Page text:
13 Years Of Marriage Went Up In Flames

After Dixie Lee retired from her acting career; the Crosby family moved to Taluca Lake, Las Angeles to raise their kids on a beautiful estate which sprawled across four acres of prime property.

Tragedy struck in 1943 when a fire completely destroyed their family home and the majority of the personal possessions that they had collected in the 13 years of marriage leading up to it. Estimated damages sustained by that blaze put somewhere in the $250,000 range. Adjusted for inflation, those damages would equate to about $3.8 million in today’s dollar.

The fire started after Lee and her sons were taking down Christmas Tree decorations. A short circuit created a spark that ignited the entire tree in a matter of seconds. The house was completely ablaze in minutes. The damages from that event were catastrophic on many different levels. Crosby lost all of his trophies, awards, and all of his master musical recordings.

Fortunately no one killed in the fire, but Dixie Lee never really recovered from the trauma she experienced that day.

Bing Crosby Was An Absent Father

We already touched on how Dixie Lee would drink herself into a stupor every time that Bing would leave the house. Their kids would often come home to find their mother passed out on the kitchen floor. That’s scarring for anyone to witness, but Bing also was somewhat culpable in the neglect of his family.

Speaking with Barbara Walters in 1977, Bing Crosby acknowledged that he wasn’t much a part of his boys lives when they were young. He always busy, making three or four films a year; hosting his radio show, recording his albums and all the while his boys were shipped off to boarding schools.

Crosby also obsessed with the idea that his kids would for some reason grow up corrupted in some kind of way. His son Gary Crosby recalls how his dad always used to say that he didn’t want any ‘Hollywood’ kids in the house. He’s scared to death at the idea of his kids growing up to be rich and snobby. But Bing’s neurotic obsession, albeit good-intentioned, only pushed his boys further away.

By the time he married his second wife, Kathryn Grant; he found a bit more balance between juggling his career and spending time with his family. Once his work became less of a priority in his life, his relationship with his flesh-and-blood greatly improved.

But Was He A Dysfunctional Father ?

Throughout his life, Crosby always presented an image of himself to the world that keenly crafted and idyllic. His second wife Kathryn Crosby summed it up succinctly when she said that ‘Everyone in the world was in love with Bing Crosby’.

There were really only two camps of people back then; those that absolutely obsessed with Bing and those that saw him as just some kind of  ultra-square pop crooner. It didn’t matter how you perceived him, one thing was always crystal clear. Bing Crosby was completely harmless, right?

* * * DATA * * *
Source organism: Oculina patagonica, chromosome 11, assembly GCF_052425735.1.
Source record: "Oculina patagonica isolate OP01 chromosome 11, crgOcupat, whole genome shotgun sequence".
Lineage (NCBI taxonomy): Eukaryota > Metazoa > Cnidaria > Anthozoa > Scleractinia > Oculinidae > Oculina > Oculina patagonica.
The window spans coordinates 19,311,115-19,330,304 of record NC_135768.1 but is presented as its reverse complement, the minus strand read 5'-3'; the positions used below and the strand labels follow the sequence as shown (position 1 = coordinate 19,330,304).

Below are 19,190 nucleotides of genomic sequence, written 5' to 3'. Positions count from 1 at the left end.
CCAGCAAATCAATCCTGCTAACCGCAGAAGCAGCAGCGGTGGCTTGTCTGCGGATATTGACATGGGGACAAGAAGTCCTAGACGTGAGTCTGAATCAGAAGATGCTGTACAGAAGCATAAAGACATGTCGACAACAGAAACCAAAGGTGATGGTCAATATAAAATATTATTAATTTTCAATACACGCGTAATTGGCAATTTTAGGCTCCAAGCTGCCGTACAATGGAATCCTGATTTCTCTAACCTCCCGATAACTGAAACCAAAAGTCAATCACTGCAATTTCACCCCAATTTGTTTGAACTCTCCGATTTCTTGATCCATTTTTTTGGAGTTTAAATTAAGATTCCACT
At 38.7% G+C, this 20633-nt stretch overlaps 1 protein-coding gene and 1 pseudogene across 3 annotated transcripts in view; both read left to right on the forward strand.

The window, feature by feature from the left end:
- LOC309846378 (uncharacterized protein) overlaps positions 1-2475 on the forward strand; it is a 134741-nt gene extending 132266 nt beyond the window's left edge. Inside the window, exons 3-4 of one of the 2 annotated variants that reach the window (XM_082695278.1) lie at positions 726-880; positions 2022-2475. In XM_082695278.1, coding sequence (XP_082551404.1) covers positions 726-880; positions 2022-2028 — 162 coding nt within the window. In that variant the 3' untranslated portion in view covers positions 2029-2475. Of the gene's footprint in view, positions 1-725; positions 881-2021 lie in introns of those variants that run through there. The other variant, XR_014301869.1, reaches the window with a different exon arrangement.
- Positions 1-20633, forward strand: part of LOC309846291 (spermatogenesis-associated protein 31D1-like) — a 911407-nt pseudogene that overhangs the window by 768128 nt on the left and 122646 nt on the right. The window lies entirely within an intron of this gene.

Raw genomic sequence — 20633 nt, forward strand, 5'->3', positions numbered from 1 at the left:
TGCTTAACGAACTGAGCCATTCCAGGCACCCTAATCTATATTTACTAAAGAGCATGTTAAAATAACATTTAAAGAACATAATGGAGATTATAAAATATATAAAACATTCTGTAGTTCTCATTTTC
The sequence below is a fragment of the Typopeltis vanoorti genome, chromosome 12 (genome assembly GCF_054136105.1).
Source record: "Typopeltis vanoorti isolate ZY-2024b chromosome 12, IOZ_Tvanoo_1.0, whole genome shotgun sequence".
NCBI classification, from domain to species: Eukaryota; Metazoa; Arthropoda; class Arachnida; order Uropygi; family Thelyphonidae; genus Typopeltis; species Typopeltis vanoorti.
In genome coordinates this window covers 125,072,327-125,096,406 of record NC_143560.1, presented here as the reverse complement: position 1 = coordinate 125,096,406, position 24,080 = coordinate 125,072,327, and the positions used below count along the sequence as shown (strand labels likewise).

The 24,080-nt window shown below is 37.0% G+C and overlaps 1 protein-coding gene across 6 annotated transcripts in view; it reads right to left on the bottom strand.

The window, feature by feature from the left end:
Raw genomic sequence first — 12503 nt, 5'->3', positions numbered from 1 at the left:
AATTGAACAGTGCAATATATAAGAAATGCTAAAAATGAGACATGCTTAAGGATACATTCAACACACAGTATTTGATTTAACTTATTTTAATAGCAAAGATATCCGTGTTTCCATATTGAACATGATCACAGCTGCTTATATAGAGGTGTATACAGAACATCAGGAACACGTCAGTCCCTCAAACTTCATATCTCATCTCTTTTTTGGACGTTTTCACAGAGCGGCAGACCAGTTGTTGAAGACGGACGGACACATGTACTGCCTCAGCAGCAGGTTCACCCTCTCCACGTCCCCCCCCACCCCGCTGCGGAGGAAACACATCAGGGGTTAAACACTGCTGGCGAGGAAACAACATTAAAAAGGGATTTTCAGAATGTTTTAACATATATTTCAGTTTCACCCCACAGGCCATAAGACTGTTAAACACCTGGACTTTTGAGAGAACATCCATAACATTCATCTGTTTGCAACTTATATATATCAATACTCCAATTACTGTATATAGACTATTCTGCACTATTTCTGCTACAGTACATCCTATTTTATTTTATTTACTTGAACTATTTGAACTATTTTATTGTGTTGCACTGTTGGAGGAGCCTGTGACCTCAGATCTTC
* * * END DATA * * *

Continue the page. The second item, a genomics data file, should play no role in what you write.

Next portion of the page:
After his death in 1977, his public image took a major hit after his oldest son Gary Crosby published a tell-all memoir called Going My Own Way. In the book, Gary describes his father’s abusive tendencies in depth. The public’s perception of Bing’s character forever tarnished. Even though Gary’s younger brother, Phillip denied the claims made in the book, the damage already done.

Bing Crosby’s One Big Regret 

Regardless of whether all the claims in Gary’s book were true, there is one thing that readers can take away from that controversial volume. Bing Crosby had a terrible way of expressing his emotions. This is something that Barbara Walters touched on in that 1977 interview as well.

When she asked him about his emotions and his reported lack of ability to express them. Bing shrugged off the question and called himself a ‘surface fella’. His second wife, Kathryn however can personally attest to the fact that her late husband was always lacking in the emotional expression department. According to her, by the time  his son, Harry, was four, he had already replaced hugging him with shaking his hand.

Shortly after he passed away in August 1977, Bing’s youngest boy, Nathaniel gave an interview with The Express where he shared his father’s last moments while having a heart attack out on the golf course.

Instead of telling his son that he loved him, Bing’s last worlds were simply something to the effect of  “That was a great game of golf, fellas”. But Nathaniel wasn’t at all surprised by this. Never once in his life did Bing ever tell either of children that he loved them. That just wasn’t something that was in his vernacular.

The world lost a legend in 1977 when Bing Crosby taken out by that heart attack, but he had already effectively made his mark on the worlds of film and music. Digging in deeper looking at stars personal lives often reveals startling truths that a lot of people don’t consider when daydreaming about being rich and famous.

It’s not always all it’s chalked up to be. In many ways being famous, or even being related to a celebrity, can be a lot like serving out some kind of prison sentence. Show Biz asks a lot from you and when you’re trying to balance those obligations with family life, something always suffers in the process. For Bing’s wife, Dixie Lee, her health was that sacrifice and their children had to grow up without a father.

If you had the chance, would you want to be a star knowing full well all the risks involved or are you content with your quiet little life outside of the limelight? Let us know what you think in the comments section below.